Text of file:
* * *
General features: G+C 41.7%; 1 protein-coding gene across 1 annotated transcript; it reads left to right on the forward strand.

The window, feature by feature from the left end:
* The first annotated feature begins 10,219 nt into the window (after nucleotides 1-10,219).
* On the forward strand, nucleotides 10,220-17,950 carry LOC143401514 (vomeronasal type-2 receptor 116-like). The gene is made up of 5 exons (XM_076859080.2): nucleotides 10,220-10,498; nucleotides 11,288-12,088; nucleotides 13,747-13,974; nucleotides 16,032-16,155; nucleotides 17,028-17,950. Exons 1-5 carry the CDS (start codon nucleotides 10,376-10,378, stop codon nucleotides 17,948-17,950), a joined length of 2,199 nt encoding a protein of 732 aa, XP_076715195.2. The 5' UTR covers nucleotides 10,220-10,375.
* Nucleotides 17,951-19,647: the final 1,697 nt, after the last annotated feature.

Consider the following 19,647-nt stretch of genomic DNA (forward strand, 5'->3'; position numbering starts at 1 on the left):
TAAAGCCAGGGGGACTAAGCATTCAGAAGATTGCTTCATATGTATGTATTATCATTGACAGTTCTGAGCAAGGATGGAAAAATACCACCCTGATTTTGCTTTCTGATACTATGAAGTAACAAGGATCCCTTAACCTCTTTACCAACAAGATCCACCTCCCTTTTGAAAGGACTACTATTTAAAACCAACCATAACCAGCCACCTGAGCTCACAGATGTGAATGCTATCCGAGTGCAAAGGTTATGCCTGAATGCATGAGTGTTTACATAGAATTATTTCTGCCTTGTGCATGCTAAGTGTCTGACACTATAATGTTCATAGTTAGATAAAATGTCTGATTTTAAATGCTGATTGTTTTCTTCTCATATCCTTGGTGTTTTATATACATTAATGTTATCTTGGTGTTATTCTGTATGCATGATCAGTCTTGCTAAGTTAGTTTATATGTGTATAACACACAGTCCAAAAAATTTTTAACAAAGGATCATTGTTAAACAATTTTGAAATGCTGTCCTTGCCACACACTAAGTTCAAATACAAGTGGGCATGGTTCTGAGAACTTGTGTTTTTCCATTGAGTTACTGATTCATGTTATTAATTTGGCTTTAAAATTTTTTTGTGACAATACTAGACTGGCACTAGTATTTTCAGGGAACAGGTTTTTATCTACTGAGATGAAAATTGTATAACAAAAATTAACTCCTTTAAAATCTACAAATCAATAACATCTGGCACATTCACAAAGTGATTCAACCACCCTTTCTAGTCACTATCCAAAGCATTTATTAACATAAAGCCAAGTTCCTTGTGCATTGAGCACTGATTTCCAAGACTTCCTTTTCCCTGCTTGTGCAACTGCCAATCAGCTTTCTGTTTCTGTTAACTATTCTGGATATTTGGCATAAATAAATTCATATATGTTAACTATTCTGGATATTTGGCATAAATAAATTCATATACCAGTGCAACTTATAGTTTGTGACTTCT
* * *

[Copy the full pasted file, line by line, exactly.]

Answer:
General features: G+C 41.7%; 1 protein-coding gene across 1 annotated transcript; it reads left to right on the forward strand.

The window, feature by feature from the left end:
* The first annotated feature begins 10,219 nt into the window (after nucleotides 1-10,219).
* On the forward strand, nucleotides 10,220-17,950 carry LOC143401514 (vomeronasal type-2 receptor 116-like). The gene is made up of 5 exons (XM_076859080.2): nucleotides 10,220-10,498; nucleotides 11,288-12,088; nucleotides 13,747-13,974; nucleotides 16,032-16,155; nucleotides 17,028-17,950. Exons 1-5 carry the CDS (start codon nucleotides 10,376-10,378, stop codon nucleotides 17,948-17,950), a joined length of 2,199 nt encoding a protein of 732 aa, XP_076715195.2. The 5' UTR covers nucleotides 10,220-10,375.
* Nucleotides 17,951-19,647: the final 1,697 nt, after the last annotated feature.

Consider the following 19,647-nt stretch of genomic DNA (forward strand, 5'->3'; position numbering starts at 1 on the left):
TAAAGCCAGGGGGACTAAGCATTCAGAAGATTGCTTCATATGTATGTATTATCATTGACAGTTCTGAGCAAGGATGGAAAAATACCACCCTGATTTTGCTTTCTGATACTATGAAGTAACAAGGATCCCTTAACCTCTTTACCAACAAGATCCACCTCCCTTTTGAAAGGACTACTATTTAAAACCAACCATAACCAGCCACCTGAGCTCACAGATGTGAATGCTATCCGAGTGCAAAGGTTATGCCTGAATGCATGAGTGTTTACATAGAATTATTTCTGCCTTGTGCATGCTAAGTGTCTGACACTATAATGTTCATAGTTAGATAAAATGTCTGATTTTAAATGCTGATTGTTTTCTTCTCATATCCTTGGTGTTTTATATACATTAATGTTATCTTGGTGTTATTCTGTATGCATGATCAGTCTTGCTAAGTTAGTTTATATGTGTATAACACACAGTCCAAAAAATTTTTAACAAAGGATCATTGTTAAACAATTTTGAAATGCTGTCCTTGCCACACACTAAGTTCAAATACAAGTGGGCATGGTTCTGAGAACTTGTGTTTTTCCATTGAGTTACTGATTCATGTTATTAATTTGGCTTTAAAATTTTTTTGTGACAATACTAGACTGGCACTAGTATTTTCAGGGAACAGGTTTTTATCTACTGAGATGAAAATTGTATAACAAAAATTAACTCCTTTAAAATCTACAAATCAATAACATCTGGCACATTCACAAAGTGATTCAACCACCCTTTCTAGTCACTATCCAAAGCATTTATTAACATAAAGCCAAGTTCCTTGTGCATTGAGCACTGATTTCCAAGACTTCCTTTTCCCTGCTTGTGCAACTGCCAATCAGCTTTCTGTTTCTGTTAACTATTCTGGATATTTGGCATAAATAAATTCATATATGTTAACTATTCTGGATATTTGGCATAAATAAATTCATATACCAGTGCAACTTATAGTTTGTGACTTCT